3. If you think no art or music teacher is bad, there is no librarian (thanks to a long time volunteer, this woman does the job of a librarian), or full time special ed instructor (got dumped this year due to budget cuts). There is a part time special ed person who divides her time between 2 outlying elementary schools that are about 15 miles apart. Little Man lives to build with Legos- too bad they don’t use those as teaching aids. At school he lives for recess, gym, and tech lab (computer time once a week). He doesn’t want to participate in anything organized- sports, boy scouts, etc. I don’t know what it is about these, but he out and out refuses.

  4. Heligirl says:

    You’re such an amazing mom Susan. My heart soars reading about all you’ve learned about your little man and how extremely blessed he is to have you for a mom. He has some amazing things coming in his future and I have no doubt you’ll be able to guide him with your patience, love and understanding. I hope we’ll always be in touch because I can’t wait to see what he is capable of achieving. I wish you had better opportunities when it comes to schooling. It’s criminal that there is little to no art or music and they’re using a volunteer to be a librarian.

    • Thanks Heli! I have to say that a lot of what I have learned about Little Man was due to intuitive insight from some very talented intuitives that I know (met this past year). They helped me to see the gifts in my son, and to know that has has some rocking abilities that will become apparent as he grows up.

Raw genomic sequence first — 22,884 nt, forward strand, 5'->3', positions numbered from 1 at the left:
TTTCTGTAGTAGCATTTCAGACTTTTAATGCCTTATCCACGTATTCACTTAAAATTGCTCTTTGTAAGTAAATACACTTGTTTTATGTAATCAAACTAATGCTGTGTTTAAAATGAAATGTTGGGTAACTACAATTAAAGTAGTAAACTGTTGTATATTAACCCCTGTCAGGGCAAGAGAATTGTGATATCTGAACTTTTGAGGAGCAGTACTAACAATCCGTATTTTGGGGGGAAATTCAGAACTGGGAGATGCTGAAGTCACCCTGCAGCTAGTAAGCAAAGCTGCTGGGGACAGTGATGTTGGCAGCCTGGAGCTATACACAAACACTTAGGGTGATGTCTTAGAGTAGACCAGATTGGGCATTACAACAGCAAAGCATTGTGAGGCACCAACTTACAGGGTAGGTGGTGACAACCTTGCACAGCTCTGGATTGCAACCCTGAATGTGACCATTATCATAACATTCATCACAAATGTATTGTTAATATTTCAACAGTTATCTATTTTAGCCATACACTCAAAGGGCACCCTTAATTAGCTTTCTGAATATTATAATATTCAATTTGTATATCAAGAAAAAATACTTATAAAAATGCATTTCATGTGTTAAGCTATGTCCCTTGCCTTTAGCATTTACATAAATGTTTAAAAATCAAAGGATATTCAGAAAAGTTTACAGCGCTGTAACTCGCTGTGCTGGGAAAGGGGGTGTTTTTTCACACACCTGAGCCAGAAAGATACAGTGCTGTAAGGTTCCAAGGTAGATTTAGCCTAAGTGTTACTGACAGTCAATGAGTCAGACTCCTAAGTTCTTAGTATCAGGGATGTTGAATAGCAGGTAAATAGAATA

As for his school, unfortunately, it’s a sign of what our culture deems important- where the money is spent as a country (or in this case, not spent). It’s up to each individual teacher to introduce any and all arts into the class. It seems like all this year’s teacher focuses on is math and reading (thanks to state testing- yuck!)

  5. You are truly inspiring. And your boys imagination is wonderful!

  6. Apparently we have more in common than where we came from, and where we ended up. I write about my own “Little Man” (same name!) who was diagnosed with Sensory Integration disorder when he was much younger, but ADHD later. Since then, I have come to believe that MANY kids who have SID, morph into ADHD or ADD…. the first being the start of the second, I think. I wish I had understood things earlier, done some things differently… and then I guess that I did my best and he is an amazing Little Man, now at 15. Still immature for his age, playful and silly, but compassionate and perceptive, in ways that so many of his peers are not. We found a great PhD in Bellingham who does amazing testing, and really helped put some of the puzzle pieces in place… though it is still a quagmire at times. I hear you! I feel your frustration and your pride.

    • Wow- you have a Little Man, too. Yes, the brain puzzle can be a complex one. I am by nature very inquisitive when something is relevant to my life, and I will devour information about it. With my guy, when his brain is tired and not integrating well, his behavior looks like ADD and ADHD. But he can’t stay focused because his vision system is shutting down, and his auditory system isn’t filtering out higher priority sounds, and his vestibular and proprioceptive systems are screaming out “more, more, more!” Thus, he can’t stay focused and he has to move around. Thanks for reading.